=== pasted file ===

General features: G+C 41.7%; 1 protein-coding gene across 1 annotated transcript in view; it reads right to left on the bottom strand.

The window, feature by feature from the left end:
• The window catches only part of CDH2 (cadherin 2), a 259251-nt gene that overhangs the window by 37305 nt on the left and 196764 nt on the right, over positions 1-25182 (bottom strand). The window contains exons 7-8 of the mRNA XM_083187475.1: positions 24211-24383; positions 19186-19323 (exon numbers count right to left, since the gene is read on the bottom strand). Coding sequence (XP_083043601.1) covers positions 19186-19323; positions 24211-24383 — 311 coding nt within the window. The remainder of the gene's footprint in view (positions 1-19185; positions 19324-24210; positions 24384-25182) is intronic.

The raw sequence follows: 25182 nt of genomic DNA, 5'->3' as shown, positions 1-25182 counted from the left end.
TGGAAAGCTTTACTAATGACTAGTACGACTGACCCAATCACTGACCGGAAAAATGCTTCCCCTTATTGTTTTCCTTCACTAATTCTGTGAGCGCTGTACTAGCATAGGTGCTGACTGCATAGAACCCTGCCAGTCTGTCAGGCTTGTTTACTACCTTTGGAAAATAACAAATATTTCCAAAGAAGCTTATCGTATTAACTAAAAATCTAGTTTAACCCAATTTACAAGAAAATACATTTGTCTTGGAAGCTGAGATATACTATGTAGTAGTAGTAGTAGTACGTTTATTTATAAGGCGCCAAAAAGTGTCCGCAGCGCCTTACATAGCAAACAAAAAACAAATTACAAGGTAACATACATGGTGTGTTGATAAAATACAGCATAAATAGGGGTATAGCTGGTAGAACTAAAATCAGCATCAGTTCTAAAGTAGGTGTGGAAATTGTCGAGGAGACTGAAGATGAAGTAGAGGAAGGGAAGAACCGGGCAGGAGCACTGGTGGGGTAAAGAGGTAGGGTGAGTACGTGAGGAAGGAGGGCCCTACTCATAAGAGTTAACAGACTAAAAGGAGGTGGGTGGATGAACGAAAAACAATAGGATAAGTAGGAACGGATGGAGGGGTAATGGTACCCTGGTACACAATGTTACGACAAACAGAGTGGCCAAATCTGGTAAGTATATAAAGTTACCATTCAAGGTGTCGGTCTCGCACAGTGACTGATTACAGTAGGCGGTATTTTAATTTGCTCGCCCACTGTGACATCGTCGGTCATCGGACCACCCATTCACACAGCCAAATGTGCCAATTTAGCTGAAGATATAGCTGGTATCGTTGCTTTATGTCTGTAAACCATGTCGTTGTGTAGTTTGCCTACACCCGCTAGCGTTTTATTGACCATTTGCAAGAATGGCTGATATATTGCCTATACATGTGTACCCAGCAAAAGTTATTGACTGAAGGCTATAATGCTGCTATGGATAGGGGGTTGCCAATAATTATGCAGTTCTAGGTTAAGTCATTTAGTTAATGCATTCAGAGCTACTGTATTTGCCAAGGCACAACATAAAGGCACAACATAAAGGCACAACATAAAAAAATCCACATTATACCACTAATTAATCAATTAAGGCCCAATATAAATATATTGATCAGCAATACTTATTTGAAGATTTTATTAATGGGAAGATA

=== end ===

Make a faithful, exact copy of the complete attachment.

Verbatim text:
General features: G+C 41.7%; 1 protein-coding gene across 1 annotated transcript in view; it reads right to left on the bottom strand.

The window, feature by feature from the left end:
• The window catches only part of CDH2 (cadherin 2), a 259251-nt gene that overhangs the window by 37305 nt on the left and 196764 nt on the right, over positions 1-25182 (bottom strand). The window contains exons 7-8 of the mRNA XM_083187475.1: positions 24211-24383; positions 19186-19323 (exon numbers count right to left, since the gene is read on the bottom strand). Coding sequence (XP_083043601.1) covers positions 19186-19323; positions 24211-24383 — 311 coding nt within the window. The remainder of the gene's footprint in view (positions 1-19185; positions 19324-24210; positions 24384-25182) is intronic.

The raw sequence follows: 25182 nt of genomic DNA, 5'->3' as shown, positions 1-25182 counted from the left end.
TGGAAAGCTTTACTAATGACTAGTACGACTGACCCAATCACTGACCGGAAAAATGCTTCCCCTTATTGTTTTCCTTCACTAATTCTGTGAGCGCTGTACTAGCATAGGTGCTGACTGCATAGAACCCTGCCAGTCTGTCAGGCTTGTTTACTACCTTTGGAAAATAACAAATATTTCCAAAGAAGCTTATCGTATTAACTAAAAATCTAGTTTAACCCAATTTACAAGAAAATACATTTGTCTTGGAAGCTGAGATATACTATGTAGTAGTAGTAGTAGTACGTTTATTTATAAGGCGCCAAAAAGTGTCCGCAGCGCCTTACATAGCAAACAAAAAACAAATTACAAGGTAACATACATGGTGTGTTGATAAAATACAGCATAAATAGGGGTATAGCTGGTAGAACTAAAATCAGCATCAGTTCTAAAGTAGGTGTGGAAATTGTCGAGGAGACTGAAGATGAAGTAGAGGAAGGGAAGAACCGGGCAGGAGCACTGGTGGGGTAAAGAGGTAGGGTGAGTACGTGAGGAAGGAGGGCCCTACTCATAAGAGTTAACAGACTAAAAGGAGGTGGGTGGATGAACGAAAAACAATAGGATAAGTAGGAACGGATGGAGGGGTAATGGTACCCTGGTACACAATGTTACGACAAACAGAGTGGCCAAATCTGGTAAGTATATAAAGTTACCATTCAAGGTGTCGGTCTCGCACAGTGACTGATTACAGTAGGCGGTATTTTAATTTGCTCGCCCACTGTGACATCGTCGGTCATCGGACCACCCATTCACACAGCCAAATGTGCCAATTTAGCTGAAGATATAGCTGGTATCGTTGCTTTATGTCTGTAAACCATGTCGTTGTGTAGTTTGCCTACACCCGCTAGCGTTTTATTGACCATTTGCAAGAATGGCTGATATATTGCCTATACATGTGTACCCAGCAAAAGTTATTGACTGAAGGCTATAATGCTGCTATGGATAGGGGGTTGCCAATAATTATGCAGTTCTAGGTTAAGTCATTTAGTTAATGCATTCAGAGCTACTGTATTTGCCAAGGCACAACATAAAGGCACAACATAAAGGCACAACATAAAAAAATCCACATTATACCACTAATTAATCAATTAAGGCCCAATATAAATATATTGATCAGCAATACTTATTTGAAGATTTTATTAATGGGAAGATA